The European Union has threatened legal action and fines against member states for failing to implement rules to fuse their national air traffic control systems into a “single European sky.”
The EU’s transport commissioner issued the warning after a majority of EU countries missed the Dec. 4 deadline to shrink 27 national airspace sectors into nine blocs.
“We will take every possible action to make the single European sky a reality,” said Slim Kallas.” At a time of economic crisis we cannot afford to live with the status quo.”
“A critical deadline has been missed. There is no option but to strongly enforce EU law,” Kallas said.
The current system, which divides EU airspace into 650 sections operated by 60 air traffic control systems and managed by national governments with minimal cross-border coordination, costs airlines an additional five billion euros ($6.5 billion) a year, according to the European Commission, the EU’s executive.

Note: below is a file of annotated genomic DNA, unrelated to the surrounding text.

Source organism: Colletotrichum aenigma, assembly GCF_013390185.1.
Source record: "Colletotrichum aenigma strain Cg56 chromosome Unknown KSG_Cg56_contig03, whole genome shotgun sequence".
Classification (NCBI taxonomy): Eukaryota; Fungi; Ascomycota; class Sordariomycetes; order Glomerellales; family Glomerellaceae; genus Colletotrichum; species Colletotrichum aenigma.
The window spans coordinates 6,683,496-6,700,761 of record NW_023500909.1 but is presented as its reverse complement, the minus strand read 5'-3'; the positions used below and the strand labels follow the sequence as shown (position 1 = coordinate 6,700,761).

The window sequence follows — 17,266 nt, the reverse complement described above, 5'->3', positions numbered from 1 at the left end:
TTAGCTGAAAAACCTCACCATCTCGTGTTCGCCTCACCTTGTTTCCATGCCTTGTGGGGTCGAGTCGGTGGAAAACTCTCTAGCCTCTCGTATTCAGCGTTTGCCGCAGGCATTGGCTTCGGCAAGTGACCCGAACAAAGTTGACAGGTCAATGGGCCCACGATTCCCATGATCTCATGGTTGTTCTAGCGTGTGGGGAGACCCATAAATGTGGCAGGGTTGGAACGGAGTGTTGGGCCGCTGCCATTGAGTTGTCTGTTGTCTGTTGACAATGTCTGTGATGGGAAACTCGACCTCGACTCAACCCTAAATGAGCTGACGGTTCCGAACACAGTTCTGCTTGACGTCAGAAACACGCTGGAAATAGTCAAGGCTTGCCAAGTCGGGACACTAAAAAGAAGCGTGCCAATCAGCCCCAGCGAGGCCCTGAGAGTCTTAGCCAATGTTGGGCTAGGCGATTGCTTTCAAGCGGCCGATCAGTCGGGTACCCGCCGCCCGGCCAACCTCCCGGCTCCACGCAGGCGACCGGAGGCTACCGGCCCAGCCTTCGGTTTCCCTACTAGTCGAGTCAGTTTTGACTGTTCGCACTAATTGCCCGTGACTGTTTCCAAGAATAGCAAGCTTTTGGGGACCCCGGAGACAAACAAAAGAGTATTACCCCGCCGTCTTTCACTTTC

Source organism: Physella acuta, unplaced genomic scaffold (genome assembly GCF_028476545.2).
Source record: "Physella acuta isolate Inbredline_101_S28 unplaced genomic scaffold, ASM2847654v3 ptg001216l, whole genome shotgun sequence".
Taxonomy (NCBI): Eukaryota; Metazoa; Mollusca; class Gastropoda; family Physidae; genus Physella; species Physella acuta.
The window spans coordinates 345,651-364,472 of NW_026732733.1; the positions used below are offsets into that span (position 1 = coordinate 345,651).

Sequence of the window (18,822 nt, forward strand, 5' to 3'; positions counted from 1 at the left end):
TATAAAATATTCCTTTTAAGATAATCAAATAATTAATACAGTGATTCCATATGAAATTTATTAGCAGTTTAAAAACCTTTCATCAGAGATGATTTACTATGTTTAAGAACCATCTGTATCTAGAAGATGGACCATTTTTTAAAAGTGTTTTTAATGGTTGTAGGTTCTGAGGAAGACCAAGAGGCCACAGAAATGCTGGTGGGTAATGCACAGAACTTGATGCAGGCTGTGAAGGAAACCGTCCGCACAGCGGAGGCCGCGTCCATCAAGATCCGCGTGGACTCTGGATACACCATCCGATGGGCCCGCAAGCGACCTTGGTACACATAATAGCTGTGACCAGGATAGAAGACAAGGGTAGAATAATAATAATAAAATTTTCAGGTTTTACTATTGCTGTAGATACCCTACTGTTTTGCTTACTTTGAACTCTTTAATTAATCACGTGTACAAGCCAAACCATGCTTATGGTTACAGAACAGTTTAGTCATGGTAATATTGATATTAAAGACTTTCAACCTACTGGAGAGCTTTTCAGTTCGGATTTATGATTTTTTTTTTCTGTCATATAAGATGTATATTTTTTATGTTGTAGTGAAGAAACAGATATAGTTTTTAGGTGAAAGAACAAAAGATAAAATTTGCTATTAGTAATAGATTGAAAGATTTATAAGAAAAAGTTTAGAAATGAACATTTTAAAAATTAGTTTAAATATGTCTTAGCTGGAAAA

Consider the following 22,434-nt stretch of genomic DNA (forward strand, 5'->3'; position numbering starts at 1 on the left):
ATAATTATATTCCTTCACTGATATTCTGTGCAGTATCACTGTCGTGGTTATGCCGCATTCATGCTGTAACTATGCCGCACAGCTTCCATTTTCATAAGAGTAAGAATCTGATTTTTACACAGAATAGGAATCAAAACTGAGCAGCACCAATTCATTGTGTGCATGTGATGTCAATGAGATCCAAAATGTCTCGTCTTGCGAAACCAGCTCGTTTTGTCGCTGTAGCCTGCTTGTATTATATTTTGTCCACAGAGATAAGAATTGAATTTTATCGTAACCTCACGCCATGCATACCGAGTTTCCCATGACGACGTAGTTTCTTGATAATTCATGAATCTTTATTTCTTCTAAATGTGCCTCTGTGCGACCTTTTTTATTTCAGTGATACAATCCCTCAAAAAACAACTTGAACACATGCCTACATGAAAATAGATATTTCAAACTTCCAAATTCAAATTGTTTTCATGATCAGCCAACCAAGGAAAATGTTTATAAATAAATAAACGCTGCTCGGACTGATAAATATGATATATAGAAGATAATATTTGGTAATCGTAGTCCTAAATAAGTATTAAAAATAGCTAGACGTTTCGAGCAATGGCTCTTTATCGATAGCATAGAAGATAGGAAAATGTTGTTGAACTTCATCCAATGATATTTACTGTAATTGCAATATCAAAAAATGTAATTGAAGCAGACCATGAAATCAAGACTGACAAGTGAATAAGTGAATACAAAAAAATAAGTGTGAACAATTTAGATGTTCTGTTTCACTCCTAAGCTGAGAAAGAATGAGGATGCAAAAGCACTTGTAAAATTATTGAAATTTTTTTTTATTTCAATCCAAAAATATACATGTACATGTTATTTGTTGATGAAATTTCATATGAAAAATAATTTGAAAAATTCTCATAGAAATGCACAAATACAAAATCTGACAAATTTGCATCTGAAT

The U.S. controls the same amount of airspace and handles twice the amount of traffic as the EU at half the cost.
A single European airspace would triple capacity, halve air traffic costs, cut CO2 emissions by 10 percent and improve safety tenfold, the commission said.
European airlines also criticized member states for missing the deadline. “The current situation is scandalous,” the Association of European Airlines said in a joint statement with three other industry bodies.
“We are dismayed that lack of political will by member states has stalled any hoped-for progress. We therefore urge transport commissioner Kallas to follow up his warning ... and launch infringement procedures against defaulting states.”